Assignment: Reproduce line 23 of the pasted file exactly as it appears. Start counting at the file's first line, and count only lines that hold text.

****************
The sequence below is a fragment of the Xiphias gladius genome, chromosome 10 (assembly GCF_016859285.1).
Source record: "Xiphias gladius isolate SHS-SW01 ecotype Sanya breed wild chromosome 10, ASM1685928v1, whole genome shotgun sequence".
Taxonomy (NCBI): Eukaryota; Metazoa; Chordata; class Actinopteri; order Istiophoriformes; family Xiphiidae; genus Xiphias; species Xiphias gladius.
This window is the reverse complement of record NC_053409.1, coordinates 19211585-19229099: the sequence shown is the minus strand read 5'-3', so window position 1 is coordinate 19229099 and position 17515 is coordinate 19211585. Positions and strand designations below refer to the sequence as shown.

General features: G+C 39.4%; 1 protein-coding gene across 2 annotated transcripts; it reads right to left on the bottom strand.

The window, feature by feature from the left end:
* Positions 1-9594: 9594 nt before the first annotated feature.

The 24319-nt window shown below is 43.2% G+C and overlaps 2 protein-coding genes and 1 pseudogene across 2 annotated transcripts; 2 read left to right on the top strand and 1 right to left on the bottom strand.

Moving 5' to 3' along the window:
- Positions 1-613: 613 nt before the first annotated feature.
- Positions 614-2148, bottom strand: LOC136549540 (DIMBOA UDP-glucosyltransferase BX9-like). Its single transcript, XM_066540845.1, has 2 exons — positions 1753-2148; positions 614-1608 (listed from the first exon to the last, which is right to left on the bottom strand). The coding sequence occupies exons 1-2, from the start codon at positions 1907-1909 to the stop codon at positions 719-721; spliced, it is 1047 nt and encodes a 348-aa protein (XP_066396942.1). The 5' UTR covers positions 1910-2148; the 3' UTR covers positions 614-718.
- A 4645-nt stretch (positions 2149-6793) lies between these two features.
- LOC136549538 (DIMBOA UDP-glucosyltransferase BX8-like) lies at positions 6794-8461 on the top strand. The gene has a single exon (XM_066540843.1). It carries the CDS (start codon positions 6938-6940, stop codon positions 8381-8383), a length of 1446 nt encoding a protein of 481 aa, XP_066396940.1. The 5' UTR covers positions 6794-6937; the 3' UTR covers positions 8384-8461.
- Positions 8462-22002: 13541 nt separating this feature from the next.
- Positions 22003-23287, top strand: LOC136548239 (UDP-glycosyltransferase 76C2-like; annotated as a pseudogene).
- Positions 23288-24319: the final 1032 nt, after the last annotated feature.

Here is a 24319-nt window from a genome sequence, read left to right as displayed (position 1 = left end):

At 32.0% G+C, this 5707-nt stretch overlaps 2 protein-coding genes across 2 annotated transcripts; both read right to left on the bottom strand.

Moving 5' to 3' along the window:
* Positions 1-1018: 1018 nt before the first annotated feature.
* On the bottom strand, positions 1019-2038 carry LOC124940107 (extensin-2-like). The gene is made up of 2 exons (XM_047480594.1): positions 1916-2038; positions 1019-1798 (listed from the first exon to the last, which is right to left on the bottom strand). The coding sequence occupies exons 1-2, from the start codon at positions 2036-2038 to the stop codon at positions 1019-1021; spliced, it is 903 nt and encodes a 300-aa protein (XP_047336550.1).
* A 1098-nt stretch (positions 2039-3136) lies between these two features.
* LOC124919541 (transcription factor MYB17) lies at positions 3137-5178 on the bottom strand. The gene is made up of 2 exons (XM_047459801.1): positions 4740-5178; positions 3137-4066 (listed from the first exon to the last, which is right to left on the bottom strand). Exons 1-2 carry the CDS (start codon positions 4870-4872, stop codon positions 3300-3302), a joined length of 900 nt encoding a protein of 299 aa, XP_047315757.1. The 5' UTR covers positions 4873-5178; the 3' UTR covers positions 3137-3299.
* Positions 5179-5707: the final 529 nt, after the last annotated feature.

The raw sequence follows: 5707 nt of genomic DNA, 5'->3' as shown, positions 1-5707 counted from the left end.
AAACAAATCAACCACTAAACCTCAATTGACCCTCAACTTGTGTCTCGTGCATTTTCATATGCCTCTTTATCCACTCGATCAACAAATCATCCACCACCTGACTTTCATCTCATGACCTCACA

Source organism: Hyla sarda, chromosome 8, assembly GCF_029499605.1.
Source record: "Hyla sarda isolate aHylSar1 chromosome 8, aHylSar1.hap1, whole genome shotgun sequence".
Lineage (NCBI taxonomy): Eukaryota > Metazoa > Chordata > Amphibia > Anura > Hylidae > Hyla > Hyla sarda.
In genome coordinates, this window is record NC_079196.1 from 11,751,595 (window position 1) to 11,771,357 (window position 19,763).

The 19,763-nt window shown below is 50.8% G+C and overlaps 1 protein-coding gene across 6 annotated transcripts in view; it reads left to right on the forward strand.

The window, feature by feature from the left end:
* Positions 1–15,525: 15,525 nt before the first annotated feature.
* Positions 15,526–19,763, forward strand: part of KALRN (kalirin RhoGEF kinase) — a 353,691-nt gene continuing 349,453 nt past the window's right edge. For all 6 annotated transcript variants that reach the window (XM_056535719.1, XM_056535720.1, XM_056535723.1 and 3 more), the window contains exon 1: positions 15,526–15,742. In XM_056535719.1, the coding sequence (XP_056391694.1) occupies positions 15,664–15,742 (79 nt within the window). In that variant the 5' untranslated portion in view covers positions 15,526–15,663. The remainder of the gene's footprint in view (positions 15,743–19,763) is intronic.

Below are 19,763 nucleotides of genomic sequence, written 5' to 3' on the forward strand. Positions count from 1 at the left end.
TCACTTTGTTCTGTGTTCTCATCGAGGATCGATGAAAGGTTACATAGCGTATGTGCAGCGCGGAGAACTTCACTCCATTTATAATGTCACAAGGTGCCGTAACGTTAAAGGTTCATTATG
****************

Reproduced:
* LOC124919541 (transcription factor MYB17) lies at positions 3137-5178 on the bottom strand. The gene is made up of 2 exons (XM_047459801.1): positions 4740-5178; positions 3137-4066 (listed from the first exon to the last, which is right to left on the bottom strand). Exons 1-2 carry the CDS (start codon positions 4870-4872, stop codon positions 3300-3302), a joined length of 900 nt encoding a protein of 299 aa, XP_047315757.1. The 5' UTR covers positions 4873-5178; the 3' UTR covers positions 3137-3299.